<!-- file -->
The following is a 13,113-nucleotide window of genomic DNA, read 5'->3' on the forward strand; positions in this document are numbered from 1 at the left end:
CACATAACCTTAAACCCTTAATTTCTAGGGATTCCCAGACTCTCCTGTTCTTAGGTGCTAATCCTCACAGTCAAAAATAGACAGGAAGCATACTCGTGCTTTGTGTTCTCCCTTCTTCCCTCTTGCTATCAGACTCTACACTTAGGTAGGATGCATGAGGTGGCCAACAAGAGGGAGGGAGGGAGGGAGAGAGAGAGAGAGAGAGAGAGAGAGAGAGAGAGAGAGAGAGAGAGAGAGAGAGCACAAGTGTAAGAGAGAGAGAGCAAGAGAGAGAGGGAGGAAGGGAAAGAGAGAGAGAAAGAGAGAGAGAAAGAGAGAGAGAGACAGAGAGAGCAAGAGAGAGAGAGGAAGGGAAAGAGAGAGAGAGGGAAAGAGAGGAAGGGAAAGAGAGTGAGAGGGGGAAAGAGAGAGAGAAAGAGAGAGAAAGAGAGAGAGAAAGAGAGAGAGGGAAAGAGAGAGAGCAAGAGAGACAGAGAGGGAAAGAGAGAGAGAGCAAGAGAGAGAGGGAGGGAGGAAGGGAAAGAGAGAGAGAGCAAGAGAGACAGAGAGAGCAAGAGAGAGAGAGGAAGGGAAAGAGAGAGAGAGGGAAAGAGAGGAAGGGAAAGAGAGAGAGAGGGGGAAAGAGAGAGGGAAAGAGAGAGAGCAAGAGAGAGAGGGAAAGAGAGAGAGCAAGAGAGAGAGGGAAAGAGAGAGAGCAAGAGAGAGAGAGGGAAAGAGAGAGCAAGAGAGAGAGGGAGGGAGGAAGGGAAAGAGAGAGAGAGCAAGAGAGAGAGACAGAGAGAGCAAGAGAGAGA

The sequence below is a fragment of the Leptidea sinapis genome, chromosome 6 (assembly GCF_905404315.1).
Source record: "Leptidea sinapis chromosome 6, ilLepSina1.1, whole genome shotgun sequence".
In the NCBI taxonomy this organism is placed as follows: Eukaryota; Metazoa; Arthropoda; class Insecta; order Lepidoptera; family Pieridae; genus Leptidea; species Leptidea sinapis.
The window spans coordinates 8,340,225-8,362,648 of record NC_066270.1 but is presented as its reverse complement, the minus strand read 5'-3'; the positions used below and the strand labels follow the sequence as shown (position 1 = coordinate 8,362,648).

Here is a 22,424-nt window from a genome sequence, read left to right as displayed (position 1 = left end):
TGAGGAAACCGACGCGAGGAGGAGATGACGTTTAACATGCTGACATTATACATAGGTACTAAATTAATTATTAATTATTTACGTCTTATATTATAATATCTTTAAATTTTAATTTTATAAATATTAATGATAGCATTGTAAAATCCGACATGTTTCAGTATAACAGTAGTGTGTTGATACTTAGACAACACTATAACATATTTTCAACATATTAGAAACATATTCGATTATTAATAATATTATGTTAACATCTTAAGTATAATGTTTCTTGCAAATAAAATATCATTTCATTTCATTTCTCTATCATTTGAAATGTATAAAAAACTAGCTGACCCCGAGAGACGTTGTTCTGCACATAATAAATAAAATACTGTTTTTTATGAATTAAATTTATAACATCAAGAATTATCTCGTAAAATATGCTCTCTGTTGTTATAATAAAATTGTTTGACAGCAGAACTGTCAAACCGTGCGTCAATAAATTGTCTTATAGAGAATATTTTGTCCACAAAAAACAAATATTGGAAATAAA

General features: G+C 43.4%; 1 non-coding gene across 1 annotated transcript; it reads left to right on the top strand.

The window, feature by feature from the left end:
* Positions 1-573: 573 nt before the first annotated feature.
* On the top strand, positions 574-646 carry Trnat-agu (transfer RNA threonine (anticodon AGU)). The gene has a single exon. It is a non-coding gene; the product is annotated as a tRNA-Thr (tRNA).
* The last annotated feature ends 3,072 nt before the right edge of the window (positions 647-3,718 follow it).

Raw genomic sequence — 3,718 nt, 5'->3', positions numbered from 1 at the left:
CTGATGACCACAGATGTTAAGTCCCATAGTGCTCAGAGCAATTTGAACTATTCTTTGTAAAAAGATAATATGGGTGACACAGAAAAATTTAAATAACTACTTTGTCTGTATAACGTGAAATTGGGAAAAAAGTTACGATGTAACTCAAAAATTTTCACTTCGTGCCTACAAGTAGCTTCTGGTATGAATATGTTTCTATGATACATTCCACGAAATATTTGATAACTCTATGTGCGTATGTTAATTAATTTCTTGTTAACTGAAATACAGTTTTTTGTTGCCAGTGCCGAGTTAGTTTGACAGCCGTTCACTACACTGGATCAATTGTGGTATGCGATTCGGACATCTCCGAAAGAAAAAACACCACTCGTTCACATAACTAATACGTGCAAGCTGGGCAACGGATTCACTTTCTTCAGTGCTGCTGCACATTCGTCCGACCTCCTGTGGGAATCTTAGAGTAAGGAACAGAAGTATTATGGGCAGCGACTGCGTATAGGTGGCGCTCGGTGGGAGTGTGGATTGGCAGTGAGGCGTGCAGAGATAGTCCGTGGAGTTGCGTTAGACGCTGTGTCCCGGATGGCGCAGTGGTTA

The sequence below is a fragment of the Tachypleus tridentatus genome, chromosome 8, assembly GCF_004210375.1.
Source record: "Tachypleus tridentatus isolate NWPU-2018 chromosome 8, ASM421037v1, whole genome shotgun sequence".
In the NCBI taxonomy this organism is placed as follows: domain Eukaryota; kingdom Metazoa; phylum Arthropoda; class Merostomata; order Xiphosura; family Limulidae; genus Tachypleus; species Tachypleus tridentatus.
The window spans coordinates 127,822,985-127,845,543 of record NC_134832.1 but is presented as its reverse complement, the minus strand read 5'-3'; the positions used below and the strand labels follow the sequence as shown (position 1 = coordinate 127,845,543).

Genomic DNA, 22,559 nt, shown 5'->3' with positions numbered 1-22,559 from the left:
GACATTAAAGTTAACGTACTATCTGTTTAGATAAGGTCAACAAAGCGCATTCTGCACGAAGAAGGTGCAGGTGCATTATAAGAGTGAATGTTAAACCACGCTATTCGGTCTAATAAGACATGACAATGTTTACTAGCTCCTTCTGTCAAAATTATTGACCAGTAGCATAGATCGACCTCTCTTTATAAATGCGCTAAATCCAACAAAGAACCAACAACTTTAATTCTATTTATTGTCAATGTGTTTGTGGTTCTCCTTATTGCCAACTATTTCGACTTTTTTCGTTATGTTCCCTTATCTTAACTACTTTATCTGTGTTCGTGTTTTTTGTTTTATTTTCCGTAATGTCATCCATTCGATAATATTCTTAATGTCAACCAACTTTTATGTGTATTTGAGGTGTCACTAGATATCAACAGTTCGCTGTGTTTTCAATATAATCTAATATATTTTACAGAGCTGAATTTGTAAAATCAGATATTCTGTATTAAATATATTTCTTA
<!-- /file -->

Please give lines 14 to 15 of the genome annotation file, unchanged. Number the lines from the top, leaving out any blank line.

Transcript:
Raw genomic sequence — 3,718 nt, 5'->3', positions numbered from 1 at the left:
CTGATGACCACAGATGTTAAGTCCCATAGTGCTCAGAGCAATTTGAACTATTCTTTGTAAAAAGATAATATGGGTGACACAGAAAAATTTAAATAACTACTTTGTCTGTATAACGTGAAATTGGGAAAAAAGTTACGATGTAACTCAAAAATTTTCACTTCGTGCCTACAAGTAGCTTCTGGTATGAATATGTTTCTATGATACATTCCACGAAATATTTGATAACTCTATGTGCGTATGTTAATTAATTTCTTGTTAACTGAAATACAGTTTTTTGTTGCCAGTGCCGAGTTAGTTTGACAGCCGTTCACTACACTGGATCAATTGTGGTATGCGATTCGGACATCTCCGAAAGAAAAAACACCACTCGTTCACATAACTAATACGTGCAAGCTGGGCAACGGATTCACTTTCTTCAGTGCTGCTGCACATTCGTCCGACCTCCTGTGGGAATCTTAGAGTAAGGAACAGAAGTATTATGGGCAGCGACTGCGTATAGGTGGCGCTCGGTGGGAGTGTGGATTGGCAGTGAGGCGTGCAGAGATAGTCCGTGGAGTTGCGTTAGACGCTGTGTCCCGGATGGCGCAGTGGTTA